- *The Renewable Energy business is taking longer to deliver against its promises and needs more funds before it will generate profit. Most systems are capital intensive and rely on “old technology” that has a strong element of empirical science which has not always scaled up too well.
- *The vast majority require large subsidies to compete against traditional energy sources. Whilst it is a given that these subsidies are necessary and will stay in place for some years, they have in some countries been drastically scaled back. It is the fact that they are dependent upon them that in the present economic climate makes investors nervous.
- *The major factor that seals the attractiveness of Smart Grid’s investment potential is that unless we have a Smart Grid, renewable electricity power will not be able to deliver. It is the only solution of matching the supply of electricity with demand at the point of usage given the highly variable electrical output received from renewable sources.
Investment in Smart Grid technology is not immune to risk but it does offer some antidotes to these concerns. The first is that the technology is for the most part is well proven and the solution is not so capital intensive and could offer many profitable add on services.
The major part of the business will be retrofitting existing transmission and distribution systems and therefore major cost savings will be gained for minimum capital outlay. That will definitely make the investment proposition more attract for both the electrical utility suppliers and major property and industrial users with the latter installing micro grids.
Currently the Achilles’ heel for Smart Grid is the security issue and closely allied to this is the lack of a common communication protocol. However the world’s major IT and Communications companies are clamouring at the gate to enter this business and we should not doubt that they have the technical and financial strengths to solve these problems. At the same time this would relieve the Utility Companies of the major responsibility of finding the investment funds in this area of the business in which they also have little expertise. Unfortunately the utility companies want to hang on to this value add business and are in many cases intent on stalling progress here.
We are in the final stages of completing a report entitled “Smart Grid – Analysing Global Opportunities” which has the objective of establishing the state of the world Smart Grid industry in 2011, the factors that will shape the business over the next 5 years and then identifying business opportunities, particularly those that can be realised through acquisition, mergers, alliance and investment. This has shown that Venture Capital companies are now more attracted to investing in the Smart Grid Industry.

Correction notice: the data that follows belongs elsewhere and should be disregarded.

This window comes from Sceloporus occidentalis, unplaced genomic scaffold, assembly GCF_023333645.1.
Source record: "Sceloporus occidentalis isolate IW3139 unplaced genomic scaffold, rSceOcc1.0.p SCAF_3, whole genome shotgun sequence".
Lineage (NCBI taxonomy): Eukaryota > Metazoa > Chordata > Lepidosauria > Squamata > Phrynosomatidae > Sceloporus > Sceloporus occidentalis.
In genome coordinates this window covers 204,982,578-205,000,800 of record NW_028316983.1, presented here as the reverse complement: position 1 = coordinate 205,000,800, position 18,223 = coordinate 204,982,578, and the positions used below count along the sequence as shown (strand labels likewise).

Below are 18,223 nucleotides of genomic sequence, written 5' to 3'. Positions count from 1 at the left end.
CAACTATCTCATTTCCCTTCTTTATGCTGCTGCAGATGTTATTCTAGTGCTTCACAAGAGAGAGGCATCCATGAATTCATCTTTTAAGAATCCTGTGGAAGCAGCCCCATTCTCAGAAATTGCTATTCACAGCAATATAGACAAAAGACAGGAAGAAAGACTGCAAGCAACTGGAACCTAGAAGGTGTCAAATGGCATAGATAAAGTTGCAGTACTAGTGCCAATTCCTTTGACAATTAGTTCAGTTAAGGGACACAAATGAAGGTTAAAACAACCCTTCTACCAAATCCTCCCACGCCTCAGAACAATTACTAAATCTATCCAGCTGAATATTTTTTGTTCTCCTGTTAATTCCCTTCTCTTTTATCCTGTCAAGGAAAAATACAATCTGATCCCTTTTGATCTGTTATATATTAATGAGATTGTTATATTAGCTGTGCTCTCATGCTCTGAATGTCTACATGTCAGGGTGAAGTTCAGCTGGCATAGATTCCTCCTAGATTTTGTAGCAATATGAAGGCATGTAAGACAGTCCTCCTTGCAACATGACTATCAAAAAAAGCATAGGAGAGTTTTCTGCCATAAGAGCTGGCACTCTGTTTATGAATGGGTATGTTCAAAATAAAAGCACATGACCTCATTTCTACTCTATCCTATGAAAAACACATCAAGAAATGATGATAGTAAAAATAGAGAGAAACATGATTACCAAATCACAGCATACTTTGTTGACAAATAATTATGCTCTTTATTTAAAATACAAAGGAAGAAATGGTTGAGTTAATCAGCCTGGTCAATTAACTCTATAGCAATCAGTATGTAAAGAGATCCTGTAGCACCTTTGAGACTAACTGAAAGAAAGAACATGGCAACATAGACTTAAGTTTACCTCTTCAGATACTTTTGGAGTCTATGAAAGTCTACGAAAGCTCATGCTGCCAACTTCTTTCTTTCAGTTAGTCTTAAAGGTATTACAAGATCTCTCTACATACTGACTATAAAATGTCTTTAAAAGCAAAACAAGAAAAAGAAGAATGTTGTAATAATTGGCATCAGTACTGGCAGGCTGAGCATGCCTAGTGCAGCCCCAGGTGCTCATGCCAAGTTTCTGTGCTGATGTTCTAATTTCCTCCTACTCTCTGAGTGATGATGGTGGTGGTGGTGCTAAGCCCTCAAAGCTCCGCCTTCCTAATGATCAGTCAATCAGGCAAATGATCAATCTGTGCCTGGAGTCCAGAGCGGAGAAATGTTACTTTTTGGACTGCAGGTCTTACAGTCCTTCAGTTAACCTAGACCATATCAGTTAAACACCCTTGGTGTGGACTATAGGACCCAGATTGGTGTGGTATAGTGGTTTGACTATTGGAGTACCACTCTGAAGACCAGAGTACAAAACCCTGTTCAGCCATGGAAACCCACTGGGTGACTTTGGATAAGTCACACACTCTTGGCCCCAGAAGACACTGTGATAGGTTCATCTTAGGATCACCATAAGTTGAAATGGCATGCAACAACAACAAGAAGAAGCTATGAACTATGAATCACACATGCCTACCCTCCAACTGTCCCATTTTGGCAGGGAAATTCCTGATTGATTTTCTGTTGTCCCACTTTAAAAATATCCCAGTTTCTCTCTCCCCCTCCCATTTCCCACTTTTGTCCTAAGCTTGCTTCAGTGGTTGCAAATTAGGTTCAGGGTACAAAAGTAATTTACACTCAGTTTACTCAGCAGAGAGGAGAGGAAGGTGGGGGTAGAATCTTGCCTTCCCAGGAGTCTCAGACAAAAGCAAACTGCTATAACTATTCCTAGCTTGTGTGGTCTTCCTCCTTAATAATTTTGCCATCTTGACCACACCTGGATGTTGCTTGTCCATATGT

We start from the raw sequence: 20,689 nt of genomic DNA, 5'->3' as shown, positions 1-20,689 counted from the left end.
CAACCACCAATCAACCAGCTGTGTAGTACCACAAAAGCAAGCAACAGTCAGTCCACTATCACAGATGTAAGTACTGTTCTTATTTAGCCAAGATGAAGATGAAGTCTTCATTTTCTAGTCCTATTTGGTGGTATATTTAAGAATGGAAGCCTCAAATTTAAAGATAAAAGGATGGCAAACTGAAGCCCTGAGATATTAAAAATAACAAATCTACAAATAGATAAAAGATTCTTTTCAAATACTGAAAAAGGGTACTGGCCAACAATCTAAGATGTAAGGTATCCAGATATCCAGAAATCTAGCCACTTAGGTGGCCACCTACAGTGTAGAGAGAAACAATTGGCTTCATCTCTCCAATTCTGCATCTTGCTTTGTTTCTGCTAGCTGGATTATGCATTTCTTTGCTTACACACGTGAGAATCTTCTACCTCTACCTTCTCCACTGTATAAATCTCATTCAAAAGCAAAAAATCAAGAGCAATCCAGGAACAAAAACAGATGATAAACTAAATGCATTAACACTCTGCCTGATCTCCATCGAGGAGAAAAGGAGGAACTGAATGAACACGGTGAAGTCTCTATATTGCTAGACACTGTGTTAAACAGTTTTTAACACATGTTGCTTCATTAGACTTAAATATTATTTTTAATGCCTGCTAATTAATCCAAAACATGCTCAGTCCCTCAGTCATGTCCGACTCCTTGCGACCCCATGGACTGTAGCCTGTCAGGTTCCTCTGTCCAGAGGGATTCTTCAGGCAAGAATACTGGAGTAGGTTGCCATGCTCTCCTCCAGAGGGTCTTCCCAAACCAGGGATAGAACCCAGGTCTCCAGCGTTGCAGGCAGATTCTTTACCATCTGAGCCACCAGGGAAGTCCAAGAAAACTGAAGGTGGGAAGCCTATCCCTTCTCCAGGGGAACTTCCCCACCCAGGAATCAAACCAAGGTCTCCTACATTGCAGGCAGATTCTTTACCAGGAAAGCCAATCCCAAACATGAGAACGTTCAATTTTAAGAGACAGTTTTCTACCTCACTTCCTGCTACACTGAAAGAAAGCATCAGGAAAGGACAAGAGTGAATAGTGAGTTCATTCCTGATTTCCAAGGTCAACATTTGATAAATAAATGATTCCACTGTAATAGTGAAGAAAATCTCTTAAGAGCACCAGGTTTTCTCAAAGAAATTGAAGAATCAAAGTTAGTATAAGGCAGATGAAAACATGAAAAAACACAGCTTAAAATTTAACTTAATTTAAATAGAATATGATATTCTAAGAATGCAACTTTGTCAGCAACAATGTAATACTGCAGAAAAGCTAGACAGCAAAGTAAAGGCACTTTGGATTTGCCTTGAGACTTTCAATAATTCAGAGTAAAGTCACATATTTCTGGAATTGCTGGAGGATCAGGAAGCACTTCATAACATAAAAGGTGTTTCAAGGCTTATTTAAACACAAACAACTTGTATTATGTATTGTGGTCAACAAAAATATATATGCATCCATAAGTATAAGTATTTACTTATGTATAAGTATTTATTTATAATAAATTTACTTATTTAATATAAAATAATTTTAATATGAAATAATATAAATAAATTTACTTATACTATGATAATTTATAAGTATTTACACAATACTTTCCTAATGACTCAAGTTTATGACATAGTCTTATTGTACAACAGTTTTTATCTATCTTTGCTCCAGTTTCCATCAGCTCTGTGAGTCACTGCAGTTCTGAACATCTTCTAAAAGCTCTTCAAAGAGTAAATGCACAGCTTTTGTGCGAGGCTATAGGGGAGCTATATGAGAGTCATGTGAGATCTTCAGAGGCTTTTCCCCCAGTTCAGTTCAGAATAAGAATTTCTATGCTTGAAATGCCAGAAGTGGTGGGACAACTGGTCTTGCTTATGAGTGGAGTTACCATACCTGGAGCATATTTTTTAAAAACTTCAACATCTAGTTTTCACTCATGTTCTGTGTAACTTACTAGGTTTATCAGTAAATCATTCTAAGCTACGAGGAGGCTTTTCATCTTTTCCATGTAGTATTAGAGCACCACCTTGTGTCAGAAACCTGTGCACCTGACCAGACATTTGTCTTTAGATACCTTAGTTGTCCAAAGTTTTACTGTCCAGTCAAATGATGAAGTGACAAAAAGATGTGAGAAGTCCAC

Mercom Capital Group in their report on smart grid funding in the Second Quarter 2011, shows that venture capital (VC) funding in Smart Grid in Q2 came in at $104 million in 15 deals, compared to $76 million in 13 deals in Q1 of 2011.Our figures show Venture Funding to be significantly higher with $270million in the first quarter of 2011 and $191million in the second quarter, giving a total of $461 million for the first half of the year. This compared with $506m in the first half of 2010 and $675 million in the second half. These are substantial figures and show that whilst VC funding was down in the first half of this year if the trend for the second half to improve continues, funding could reach $1 billion.
At the same time we have recorded merger and acquisition activity in the Smart Grid sector amounting to a huge $4.734 billion in 12 transactions in Q2 compared to 16 deals at $772 million in Q1 of 2011.
The most significant M&A; transactions were Toshiba Corporation’s acquisition of Landis+Gyr for $2.3 billion and Schneider Electric's acquisition of Telvent for $2 billion. Golden Gate Capital also pitched in with the acquisition of Tollgrade Communications for $137 million. ‚Â At the same time the traditional electrical power transmission and distribution industry has reported significant growth in revenues in 2009 and 2010 and the first 6 months of this year the rate of growth in revenues and profitability has increased.
These facts show that Smart Grid is in a buoyant state and that manufacturers and systems suppliers are confident of its future. It seems that this is now rubbing off onto the VC companies. At the beginning of this year we expected that many of the VC backed pure smart grid companies would go for an IPO in 2011. Silver Spring Networks announced in July that they would be going public through an IPO but there appears to be a delay.
In May Landis + Gyr, was acquired by Toshiba after it had announced that it would go public some 6 months earlier by owners Australian investment group Bayard Capital. Their timing could not have been better as demand for smart meters is expected to peak in 2013 after a tremendous run of growth and has been a major recipient of stimulus funding over the last 4 years. So Venture Capitalists are making a good return on some of their Smart Grid investments and this will be the main driver for continuing to invest in Smart Grids future.